September 29, 2018

New English Ballet Theatre, founded by artistic director Karen Pilkington-Miksa, has been on a mission to nurture and showcase young dancers and emerging choreographers since it launched seven years ago. In the intervening time, it has become synonymous with a visionary and thoroughly modern approach to making original touring pieces to present to the widest possible audience. This year, it returns to the Peacock Theatre with a double bill of sensitively pitched but contrasting pieces in Four Seasons and Remembrance.

BWW Review: MARATHON, Barbican
September 26, 2018

If you go to see Alan Fieldan with JAMS' (which presumably stands for the names of the four actors, Jemima, Alan, Malachy and Sophie), Marathon at the Barbican, you'd do you well to remember an illuminating part of the blurb about the show:

BWW Review: THE PRISONER, National Theatre
September 19, 2018

It's been a long minute - over two decades, in fact - since acclaimed director Peter Brook, who is now 93 years old and has been called "our greatest living theatre director", helmed a play at the National Theatre. So this new production of The Prisoner which he has co-directed with his long-time collaborator Marie-Helene Estienne, has been long and hugely anticipated given that it may well be the last chance ever to see a Brook production at the National Theatre.

September 14, 2018

The boundary razing two-hander created and performed by Jennifer Kidwell and Scott R Sheppard Underground Railroad Game doesn't give too much of its own game away in the pre-show literature. From the first two words of the title, we can surmise that it has something to do with slavery but what does the word 'game' imply?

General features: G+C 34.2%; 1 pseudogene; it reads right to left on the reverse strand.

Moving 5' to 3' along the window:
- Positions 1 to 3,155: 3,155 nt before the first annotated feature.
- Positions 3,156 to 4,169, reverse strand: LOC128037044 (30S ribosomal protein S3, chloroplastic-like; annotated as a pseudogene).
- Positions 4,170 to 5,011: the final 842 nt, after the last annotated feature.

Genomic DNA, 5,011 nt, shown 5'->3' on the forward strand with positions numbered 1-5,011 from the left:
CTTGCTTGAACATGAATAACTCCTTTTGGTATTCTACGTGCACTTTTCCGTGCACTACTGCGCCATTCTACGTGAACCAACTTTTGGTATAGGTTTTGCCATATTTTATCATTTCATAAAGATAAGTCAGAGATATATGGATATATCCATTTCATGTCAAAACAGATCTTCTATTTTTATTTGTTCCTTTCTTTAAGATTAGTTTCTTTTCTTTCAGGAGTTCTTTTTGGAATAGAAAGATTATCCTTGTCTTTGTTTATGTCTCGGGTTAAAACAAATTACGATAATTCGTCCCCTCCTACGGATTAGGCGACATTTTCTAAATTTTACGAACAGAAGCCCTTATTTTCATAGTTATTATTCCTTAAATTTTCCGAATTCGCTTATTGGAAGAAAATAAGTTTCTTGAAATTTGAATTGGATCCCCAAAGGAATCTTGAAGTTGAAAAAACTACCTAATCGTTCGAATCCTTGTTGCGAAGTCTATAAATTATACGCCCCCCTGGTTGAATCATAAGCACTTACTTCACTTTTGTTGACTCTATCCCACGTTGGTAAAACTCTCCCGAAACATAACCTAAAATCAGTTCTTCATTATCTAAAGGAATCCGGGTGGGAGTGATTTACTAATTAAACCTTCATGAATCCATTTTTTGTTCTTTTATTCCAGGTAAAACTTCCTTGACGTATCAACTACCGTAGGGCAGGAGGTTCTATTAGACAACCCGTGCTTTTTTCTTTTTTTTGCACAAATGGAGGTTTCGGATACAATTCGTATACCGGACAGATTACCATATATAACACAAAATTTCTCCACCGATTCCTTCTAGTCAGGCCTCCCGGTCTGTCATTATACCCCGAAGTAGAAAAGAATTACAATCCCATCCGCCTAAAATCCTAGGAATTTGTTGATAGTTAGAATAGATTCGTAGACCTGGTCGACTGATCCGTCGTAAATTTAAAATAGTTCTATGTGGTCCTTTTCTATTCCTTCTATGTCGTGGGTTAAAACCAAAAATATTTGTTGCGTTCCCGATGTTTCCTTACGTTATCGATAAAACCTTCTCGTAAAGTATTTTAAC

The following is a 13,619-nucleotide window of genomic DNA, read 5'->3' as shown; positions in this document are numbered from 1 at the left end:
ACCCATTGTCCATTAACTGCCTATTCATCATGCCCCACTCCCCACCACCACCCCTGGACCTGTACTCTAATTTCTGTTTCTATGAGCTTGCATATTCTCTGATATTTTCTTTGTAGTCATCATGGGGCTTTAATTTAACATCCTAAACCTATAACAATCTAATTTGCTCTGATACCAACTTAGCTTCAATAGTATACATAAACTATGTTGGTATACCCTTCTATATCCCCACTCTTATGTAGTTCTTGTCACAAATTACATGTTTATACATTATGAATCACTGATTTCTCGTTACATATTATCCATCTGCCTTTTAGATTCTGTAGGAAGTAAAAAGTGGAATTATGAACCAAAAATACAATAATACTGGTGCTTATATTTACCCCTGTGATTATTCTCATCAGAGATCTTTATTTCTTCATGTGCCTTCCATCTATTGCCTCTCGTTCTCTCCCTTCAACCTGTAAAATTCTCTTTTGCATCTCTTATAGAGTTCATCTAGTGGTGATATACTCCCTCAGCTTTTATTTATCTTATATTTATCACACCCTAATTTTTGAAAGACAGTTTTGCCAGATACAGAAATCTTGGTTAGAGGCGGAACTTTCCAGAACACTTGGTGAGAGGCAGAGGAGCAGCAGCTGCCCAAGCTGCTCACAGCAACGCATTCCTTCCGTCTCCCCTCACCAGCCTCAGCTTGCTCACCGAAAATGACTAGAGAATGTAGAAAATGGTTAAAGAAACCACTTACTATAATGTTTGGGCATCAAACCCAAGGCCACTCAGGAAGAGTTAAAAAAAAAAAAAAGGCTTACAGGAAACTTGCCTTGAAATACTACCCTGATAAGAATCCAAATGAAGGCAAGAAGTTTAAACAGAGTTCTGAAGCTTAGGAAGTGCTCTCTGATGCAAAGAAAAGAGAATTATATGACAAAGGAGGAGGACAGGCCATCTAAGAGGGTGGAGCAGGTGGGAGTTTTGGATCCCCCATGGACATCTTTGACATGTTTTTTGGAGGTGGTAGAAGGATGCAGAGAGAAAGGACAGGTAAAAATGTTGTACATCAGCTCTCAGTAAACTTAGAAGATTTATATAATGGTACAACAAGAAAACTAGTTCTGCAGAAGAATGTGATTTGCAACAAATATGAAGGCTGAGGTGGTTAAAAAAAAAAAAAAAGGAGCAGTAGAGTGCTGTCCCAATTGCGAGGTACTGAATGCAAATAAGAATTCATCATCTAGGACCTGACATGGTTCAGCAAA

BWW Review: DUST, Trafalgar Studios
September 8, 2018

It isn't often that the trifecta of the writing, directing and acting of a play harmonise perfectly into a deeply satisfying whole, but when that happens - as it does in Milly Thomas's award winning one-person play Dust - it makes for a very thrilling 80 minutes of pure theatre.

August 22, 2018

The will-they-won't-they trope of the Beatrice/Benedick relationship in Much Ado About Nothing is so familiar to audiences that, even though it's staged repeatedly (the last time this reviewer saw it was at Shakespeare's Globe in March), the joy in watching it again is to see how much sparkle a new production can bring to the witty wordplay (these days that's called banter) of the warring lovers in Shakespeare's sunniest comedy.

BWW Review: BACKBONE, Southbank Centre
August 15, 2018

As the lights fade up on stage in the Royal Festival Hall, nine figures lying supine and inert are revealed, along with a rack of clothes, rocks, silver pails of what appear to be soil and, most curiously, a suit of armour. Suddenly, everything comes to life, including the suit of armour.

BWW Review: THE STAR SEEKERS, National Theatre
August 15, 2018

The Dorfmann Theatre within the National Theatre complex is proving to be an even more versatile space than promised when it reopened after refurbishment in 2014.

BWW Review: GREEK, Arcola Theatre
August 11, 2018

Thirty years after composer Mark-Anthony Turnage and director Jonathan Moore's trailblazing opera Greek premiered at the ENO, it's apparent from this new production, part of Arcola Theatre's Grimeborn Opera Festival 2018, that it's lost none of the punchy, punk attitude that made it such an innovative tour-de-force.

BWW Review: SPIRAL, Park Theatre
August 10, 2018

In the programme notes for her darkly disturbing new play Spiral, Abigail Hood quotes a plea she discovered at the bottom of a free London newspaper: "Dear Steven, we love you, we miss you. We hope you found what you were looking for."